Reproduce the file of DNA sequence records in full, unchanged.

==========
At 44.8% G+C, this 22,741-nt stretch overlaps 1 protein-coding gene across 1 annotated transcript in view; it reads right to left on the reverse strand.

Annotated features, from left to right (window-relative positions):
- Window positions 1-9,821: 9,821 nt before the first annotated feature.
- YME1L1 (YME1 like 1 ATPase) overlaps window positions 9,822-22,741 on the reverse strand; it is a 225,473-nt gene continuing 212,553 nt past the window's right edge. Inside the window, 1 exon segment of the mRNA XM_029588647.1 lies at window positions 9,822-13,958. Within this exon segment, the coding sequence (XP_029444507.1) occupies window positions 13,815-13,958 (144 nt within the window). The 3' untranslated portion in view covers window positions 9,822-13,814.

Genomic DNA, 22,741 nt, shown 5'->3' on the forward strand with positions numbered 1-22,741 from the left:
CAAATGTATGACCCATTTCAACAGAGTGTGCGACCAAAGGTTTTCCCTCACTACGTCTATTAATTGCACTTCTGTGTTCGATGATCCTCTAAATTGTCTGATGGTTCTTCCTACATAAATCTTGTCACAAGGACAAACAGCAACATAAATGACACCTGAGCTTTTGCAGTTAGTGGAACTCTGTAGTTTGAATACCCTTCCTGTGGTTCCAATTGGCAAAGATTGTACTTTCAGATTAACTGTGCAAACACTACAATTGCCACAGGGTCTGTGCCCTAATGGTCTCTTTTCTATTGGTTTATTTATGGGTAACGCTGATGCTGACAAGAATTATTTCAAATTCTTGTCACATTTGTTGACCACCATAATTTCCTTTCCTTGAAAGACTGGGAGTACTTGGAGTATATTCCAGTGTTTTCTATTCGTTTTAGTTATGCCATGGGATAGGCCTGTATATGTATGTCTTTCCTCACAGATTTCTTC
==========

At 44.8% G+C, this 22,741-nt stretch overlaps 1 protein-coding gene across 1 annotated transcript in view; it reads right to left on the reverse strand.

Annotated features, from left to right (window-relative positions):
- Window positions 1-9,821: 9,821 nt before the first annotated feature.
- YME1L1 (YME1 like 1 ATPase) overlaps window positions 9,822-22,741 on the reverse strand; it is a 225,473-nt gene continuing 212,553 nt past the window's right edge. Inside the window, 1 exon segment of the mRNA XM_029588647.1 lies at window positions 9,822-13,958. Within this exon segment, the coding sequence (XP_029444507.1) occupies window positions 13,815-13,958 (144 nt within the window). The 3' untranslated portion in view covers window positions 9,822-13,814.

Genomic DNA, 22,741 nt, shown 5'->3' on the forward strand with positions numbered 1-22,741 from the left:
CAAATGTATGACCCATTTCAACAGAGTGTGCGACCAAAGGTTTTCCCTCACTACGTCTATTAATTGCACTTCTGTGTTCGATGATCCTCTAAATTGTCTGATGGTTCTTCCTACATAAATCTTGTCACAAGGACAAACAGCAACATAAATGACACCTGAGCTTTTGCAGTTAGTGGAACTCTGTAGTTTGAATACCCTTCCTGTGGTTCCAATTGGCAAAGATTGTACTTTCAGATTAACTGTGCAAACACTACAATTGCCACAGGGTCTGTGCCCTAATGGTCTCTTTTCTATTGGTTTATTTATGGGTAACGCTGATGCTGACAAGAATTATTTCAAATTCTTGTCACATTTGTTGACCACCATAATTTCCTTTCCTTGAAAGACTGGGAGTACTTGGAGTATATTCCAGTGTTTTCTATTCGTTTTAGTTATGCCATGGGATAGGCCTGTATATGTATGTCTTTCCTCACAGATTTCTTC